More than 30 major institutional investors are calling for the introduction of modern slavery legislation in Australia.
The investors – which have over $2trn (€1.8trn) in assets under management between them – have signed a statement to a group of lawmakers in Australia that is conducting an inquiry into establishing a Modern Slavery Act in the country.
“As investors, we believe human rights issues can present potential financial impacts through reputation damage and operational risks to our portfolio companies,” the statement said. “We therefore welcome a Modern Slavery Act which would improve transparency on how companies operating in Australia are managing modern slavery risks in their operations and supply chains.”
The statement was organised by the Principles for Responsible Investment (PRI), which has separately written to the Australian parliament’s Joint Standing Committee on Foreign Affairs, Defence, and Trade.
The committee was commissioned to carry out an inquiry in February, and will decide if a Modern Slavery Act should be introduced in Australia.
Signatories to the investor statement included several Australian pension investors such as AustralianSuper and Hesta, European asset owners such as Church of Sweden and the UK’s Church Investors Group, and asset managers such as Aviva, Hermes, and PGGM, the provider for the €182bn Dutch healthcare pension scheme PFZW.
The investor statement said Australian companies could be implicated in the use of forced labour – a facet of what is referred to as modern slavery – in their supply chains, and that the discovery of this practice could ultimately impact long-term returns by damaging companies’ brands and “licence to operate”.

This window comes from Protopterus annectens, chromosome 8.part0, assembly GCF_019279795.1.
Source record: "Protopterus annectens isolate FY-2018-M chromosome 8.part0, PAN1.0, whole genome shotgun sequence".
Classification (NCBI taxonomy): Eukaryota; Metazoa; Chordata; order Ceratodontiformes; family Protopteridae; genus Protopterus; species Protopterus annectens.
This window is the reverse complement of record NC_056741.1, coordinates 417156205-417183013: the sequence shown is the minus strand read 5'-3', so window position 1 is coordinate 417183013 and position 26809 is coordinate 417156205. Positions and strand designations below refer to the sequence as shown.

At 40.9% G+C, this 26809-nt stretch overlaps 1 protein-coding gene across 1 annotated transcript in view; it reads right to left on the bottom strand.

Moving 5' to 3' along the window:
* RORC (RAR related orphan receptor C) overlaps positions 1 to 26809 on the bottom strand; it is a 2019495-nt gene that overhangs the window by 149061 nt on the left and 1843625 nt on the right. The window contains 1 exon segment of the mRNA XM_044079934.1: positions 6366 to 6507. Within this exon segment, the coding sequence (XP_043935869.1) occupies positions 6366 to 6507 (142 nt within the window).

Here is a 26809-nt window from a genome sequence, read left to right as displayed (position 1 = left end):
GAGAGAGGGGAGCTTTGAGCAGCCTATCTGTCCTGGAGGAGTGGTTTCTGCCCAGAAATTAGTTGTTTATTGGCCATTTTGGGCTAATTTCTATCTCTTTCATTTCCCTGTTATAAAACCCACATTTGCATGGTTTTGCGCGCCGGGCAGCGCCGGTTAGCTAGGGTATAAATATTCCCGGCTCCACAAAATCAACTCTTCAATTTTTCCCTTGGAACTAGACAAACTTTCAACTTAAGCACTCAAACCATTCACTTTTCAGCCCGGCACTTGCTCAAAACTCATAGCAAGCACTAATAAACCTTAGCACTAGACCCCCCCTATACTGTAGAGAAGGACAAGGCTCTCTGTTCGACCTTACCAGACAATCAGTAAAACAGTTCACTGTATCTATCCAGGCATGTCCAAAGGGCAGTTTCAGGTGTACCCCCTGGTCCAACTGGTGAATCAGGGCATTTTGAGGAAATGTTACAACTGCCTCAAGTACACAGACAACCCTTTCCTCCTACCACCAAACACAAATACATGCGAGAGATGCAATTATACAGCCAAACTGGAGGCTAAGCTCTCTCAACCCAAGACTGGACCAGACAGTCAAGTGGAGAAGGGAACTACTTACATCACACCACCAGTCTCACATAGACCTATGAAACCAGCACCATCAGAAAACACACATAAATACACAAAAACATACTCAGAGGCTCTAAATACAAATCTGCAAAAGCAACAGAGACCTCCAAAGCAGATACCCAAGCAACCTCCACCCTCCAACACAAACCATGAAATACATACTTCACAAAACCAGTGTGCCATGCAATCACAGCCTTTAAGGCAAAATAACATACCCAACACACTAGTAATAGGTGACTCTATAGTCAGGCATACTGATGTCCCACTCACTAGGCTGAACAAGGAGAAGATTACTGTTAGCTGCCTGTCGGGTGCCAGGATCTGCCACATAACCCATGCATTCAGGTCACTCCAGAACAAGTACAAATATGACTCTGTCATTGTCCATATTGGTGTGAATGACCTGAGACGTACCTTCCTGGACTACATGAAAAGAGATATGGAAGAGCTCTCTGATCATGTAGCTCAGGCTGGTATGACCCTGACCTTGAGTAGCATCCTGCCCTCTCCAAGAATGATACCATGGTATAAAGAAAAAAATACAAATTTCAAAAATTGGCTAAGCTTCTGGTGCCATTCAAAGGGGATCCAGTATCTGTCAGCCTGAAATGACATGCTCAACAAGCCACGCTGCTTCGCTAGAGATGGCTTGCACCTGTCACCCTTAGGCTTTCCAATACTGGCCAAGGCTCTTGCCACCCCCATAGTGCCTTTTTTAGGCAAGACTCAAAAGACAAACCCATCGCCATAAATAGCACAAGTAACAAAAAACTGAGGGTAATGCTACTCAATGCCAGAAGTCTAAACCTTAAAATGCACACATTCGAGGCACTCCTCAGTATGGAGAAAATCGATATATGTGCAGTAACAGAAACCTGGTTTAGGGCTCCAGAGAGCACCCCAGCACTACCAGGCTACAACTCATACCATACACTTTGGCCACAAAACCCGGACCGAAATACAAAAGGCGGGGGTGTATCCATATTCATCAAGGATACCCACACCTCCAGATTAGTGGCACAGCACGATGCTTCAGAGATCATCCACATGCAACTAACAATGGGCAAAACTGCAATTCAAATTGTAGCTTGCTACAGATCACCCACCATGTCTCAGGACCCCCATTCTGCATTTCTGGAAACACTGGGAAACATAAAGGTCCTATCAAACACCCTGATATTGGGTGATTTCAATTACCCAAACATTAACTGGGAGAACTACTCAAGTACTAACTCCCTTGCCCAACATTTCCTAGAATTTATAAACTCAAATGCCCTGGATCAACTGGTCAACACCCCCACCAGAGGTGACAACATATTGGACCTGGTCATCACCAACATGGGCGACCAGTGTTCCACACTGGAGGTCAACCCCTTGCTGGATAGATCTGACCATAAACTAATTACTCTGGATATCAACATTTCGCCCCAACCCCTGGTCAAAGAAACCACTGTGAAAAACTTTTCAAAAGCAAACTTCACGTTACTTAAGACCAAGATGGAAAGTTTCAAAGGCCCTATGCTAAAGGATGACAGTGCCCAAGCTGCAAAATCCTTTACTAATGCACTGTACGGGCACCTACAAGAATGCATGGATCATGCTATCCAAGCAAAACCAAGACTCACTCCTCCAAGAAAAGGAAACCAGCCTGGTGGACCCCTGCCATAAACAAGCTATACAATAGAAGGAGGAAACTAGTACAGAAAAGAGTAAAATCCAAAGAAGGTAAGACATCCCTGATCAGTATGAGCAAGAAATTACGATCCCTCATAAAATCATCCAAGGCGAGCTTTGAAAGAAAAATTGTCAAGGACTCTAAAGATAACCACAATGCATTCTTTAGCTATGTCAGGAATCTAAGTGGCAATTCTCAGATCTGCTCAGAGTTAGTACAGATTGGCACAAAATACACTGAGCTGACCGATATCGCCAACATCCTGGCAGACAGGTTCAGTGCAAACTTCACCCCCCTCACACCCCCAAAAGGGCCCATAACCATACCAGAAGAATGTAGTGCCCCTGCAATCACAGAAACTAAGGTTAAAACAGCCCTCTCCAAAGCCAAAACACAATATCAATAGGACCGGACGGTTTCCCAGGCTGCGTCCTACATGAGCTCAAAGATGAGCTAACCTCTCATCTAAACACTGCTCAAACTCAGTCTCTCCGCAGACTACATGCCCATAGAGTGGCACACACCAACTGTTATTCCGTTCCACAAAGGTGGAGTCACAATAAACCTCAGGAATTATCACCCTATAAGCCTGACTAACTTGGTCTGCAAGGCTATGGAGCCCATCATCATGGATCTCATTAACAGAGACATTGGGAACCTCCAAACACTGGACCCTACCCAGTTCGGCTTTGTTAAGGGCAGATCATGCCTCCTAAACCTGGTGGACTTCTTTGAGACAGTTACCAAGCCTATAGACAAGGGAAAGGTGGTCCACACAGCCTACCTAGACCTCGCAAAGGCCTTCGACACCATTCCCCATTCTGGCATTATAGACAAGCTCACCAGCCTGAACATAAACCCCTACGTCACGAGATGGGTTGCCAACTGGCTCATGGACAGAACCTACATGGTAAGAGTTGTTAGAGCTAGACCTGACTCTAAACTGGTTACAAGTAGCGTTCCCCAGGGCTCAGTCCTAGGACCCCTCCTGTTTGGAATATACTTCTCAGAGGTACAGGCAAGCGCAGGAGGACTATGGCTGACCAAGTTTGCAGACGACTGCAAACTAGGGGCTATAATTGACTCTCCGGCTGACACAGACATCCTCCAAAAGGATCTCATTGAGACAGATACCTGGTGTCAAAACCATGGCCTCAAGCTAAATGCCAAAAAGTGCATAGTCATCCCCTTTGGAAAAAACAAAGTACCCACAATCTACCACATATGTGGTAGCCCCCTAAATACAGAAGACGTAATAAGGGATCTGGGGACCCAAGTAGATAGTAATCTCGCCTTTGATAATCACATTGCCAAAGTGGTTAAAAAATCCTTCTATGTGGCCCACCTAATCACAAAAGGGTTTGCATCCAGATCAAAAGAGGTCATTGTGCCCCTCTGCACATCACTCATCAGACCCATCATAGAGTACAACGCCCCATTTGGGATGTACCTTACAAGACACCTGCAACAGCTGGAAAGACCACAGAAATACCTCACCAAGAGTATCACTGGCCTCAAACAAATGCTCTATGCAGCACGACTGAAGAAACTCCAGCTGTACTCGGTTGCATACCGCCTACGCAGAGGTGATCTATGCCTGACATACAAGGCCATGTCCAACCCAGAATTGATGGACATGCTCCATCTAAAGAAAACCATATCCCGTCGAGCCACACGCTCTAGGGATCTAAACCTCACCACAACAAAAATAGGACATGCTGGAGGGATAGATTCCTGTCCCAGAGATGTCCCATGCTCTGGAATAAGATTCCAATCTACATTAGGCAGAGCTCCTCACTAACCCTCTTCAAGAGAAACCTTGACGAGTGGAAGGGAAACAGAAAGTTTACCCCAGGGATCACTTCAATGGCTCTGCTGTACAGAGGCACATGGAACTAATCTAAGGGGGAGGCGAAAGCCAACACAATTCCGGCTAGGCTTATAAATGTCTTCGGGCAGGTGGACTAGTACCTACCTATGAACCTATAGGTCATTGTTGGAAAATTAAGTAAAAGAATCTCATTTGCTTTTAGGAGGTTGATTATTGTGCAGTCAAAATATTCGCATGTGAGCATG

It said that, on the whole, investors have limited information on Australian companies’ efforts to address risks related to forced labour, and that an Australian Modern Slavery Act “would create a level playing field, improving the amount of information available”.
The investor statement noted that other jurisdictions have adopted legislation addressing modern slavery, such as the UK, which introduced a similar act in 2015.
It also cited a new “corporate duty of vigilance” law passed this year in France, the EU Non-Financial Reporting Directive, and a body of international soft law, such as the International Labour Organisation’s core labour standards.
“Early evidence shows that both the California and the UK legislation are improving availability of information for investors, while increasing senior level corporate engagement, transparency, and action on modern slavery,” according to the statement. “An Australian Act would complement these efforts.”
Separately, a group of more than 130 global institutional investors with over $4.3trn under management last month issued a statement calling on textile companies with supply chains in Bangladesh to continue to implement an agreement for factory inspections that was reached in the aftermath of the collapse of a building (Rana Plaza) in 2013, which killed more than 1,100 garment workers and injured a further 2,600. The statement was issued to coincide with the four-year anniversary of that event.